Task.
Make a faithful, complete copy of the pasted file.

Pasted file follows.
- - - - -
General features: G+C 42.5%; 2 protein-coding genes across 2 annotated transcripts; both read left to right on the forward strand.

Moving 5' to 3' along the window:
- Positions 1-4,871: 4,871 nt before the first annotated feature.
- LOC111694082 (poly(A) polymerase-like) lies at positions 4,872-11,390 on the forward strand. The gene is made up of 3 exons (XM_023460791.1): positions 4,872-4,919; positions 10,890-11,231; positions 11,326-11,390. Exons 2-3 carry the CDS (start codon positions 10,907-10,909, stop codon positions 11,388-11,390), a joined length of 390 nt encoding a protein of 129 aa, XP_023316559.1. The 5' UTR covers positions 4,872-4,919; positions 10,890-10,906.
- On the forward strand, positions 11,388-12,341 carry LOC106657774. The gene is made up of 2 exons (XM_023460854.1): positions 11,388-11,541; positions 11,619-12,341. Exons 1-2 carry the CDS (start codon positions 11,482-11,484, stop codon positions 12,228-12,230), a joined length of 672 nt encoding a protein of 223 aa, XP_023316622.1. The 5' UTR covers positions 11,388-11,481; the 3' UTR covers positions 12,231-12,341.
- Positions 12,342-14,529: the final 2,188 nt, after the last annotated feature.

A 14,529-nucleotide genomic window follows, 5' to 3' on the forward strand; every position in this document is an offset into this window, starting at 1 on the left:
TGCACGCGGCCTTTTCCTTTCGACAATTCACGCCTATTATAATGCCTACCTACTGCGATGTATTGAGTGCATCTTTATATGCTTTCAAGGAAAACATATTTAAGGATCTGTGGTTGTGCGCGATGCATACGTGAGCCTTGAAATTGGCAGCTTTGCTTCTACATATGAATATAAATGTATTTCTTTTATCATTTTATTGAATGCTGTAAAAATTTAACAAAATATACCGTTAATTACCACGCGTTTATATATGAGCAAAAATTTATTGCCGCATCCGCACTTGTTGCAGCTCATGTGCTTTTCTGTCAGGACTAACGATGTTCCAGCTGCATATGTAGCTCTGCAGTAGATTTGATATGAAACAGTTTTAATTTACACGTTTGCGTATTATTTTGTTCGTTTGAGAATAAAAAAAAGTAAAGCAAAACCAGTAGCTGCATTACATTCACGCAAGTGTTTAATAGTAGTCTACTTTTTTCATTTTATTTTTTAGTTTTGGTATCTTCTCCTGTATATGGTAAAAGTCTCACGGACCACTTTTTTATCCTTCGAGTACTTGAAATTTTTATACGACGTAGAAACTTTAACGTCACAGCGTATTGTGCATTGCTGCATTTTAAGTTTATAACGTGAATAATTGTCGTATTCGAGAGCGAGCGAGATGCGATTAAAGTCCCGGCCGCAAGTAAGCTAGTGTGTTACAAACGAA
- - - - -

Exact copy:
General features: G+C 42.5%; 2 protein-coding genes across 2 annotated transcripts; both read left to right on the forward strand.

Moving 5' to 3' along the window:
- Positions 1-4,871: 4,871 nt before the first annotated feature.
- LOC111694082 (poly(A) polymerase-like) lies at positions 4,872-11,390 on the forward strand. The gene is made up of 3 exons (XM_023460791.1): positions 4,872-4,919; positions 10,890-11,231; positions 11,326-11,390. Exons 2-3 carry the CDS (start codon positions 10,907-10,909, stop codon positions 11,388-11,390), a joined length of 390 nt encoding a protein of 129 aa, XP_023316559.1. The 5' UTR covers positions 4,872-4,919; positions 10,890-10,906.
- On the forward strand, positions 11,388-12,341 carry LOC106657774. The gene is made up of 2 exons (XM_023460854.1): positions 11,388-11,541; positions 11,619-12,341. Exons 1-2 carry the CDS (start codon positions 11,482-11,484, stop codon positions 12,228-12,230), a joined length of 672 nt encoding a protein of 223 aa, XP_023316622.1. The 5' UTR covers positions 11,388-11,481; the 3' UTR covers positions 12,231-12,341.
- Positions 12,342-14,529: the final 2,188 nt, after the last annotated feature.

A 14,529-nucleotide genomic window follows, 5' to 3' on the forward strand; every position in this document is an offset into this window, starting at 1 on the left:
TGCACGCGGCCTTTTCCTTTCGACAATTCACGCCTATTATAATGCCTACCTACTGCGATGTATTGAGTGCATCTTTATATGCTTTCAAGGAAAACATATTTAAGGATCTGTGGTTGTGCGCGATGCATACGTGAGCCTTGAAATTGGCAGCTTTGCTTCTACATATGAATATAAATGTATTTCTTTTATCATTTTATTGAATGCTGTAAAAATTTAACAAAATATACCGTTAATTACCACGCGTTTATATATGAGCAAAAATTTATTGCCGCATCCGCACTTGTTGCAGCTCATGTGCTTTTCTGTCAGGACTAACGATGTTCCAGCTGCATATGTAGCTCTGCAGTAGATTTGATATGAAACAGTTTTAATTTACACGTTTGCGTATTATTTTGTTCGTTTGAGAATAAAAAAAAGTAAAGCAAAACCAGTAGCTGCATTACATTCACGCAAGTGTTTAATAGTAGTCTACTTTTTTCATTTTATTTTTTAGTTTTGGTATCTTCTCCTGTATATGGTAAAAGTCTCACGGACCACTTTTTTATCCTTCGAGTACTTGAAATTTTTATACGACGTAGAAACTTTAACGTCACAGCGTATTGTGCATTGCTGCATTTTAAGTTTATAACGTGAATAATTGTCGTATTCGAGAGCGAGCGAGATGCGATTAAAGTCCCGGCCGCAAGTAAGCTAGTGTGTTACAAACGAA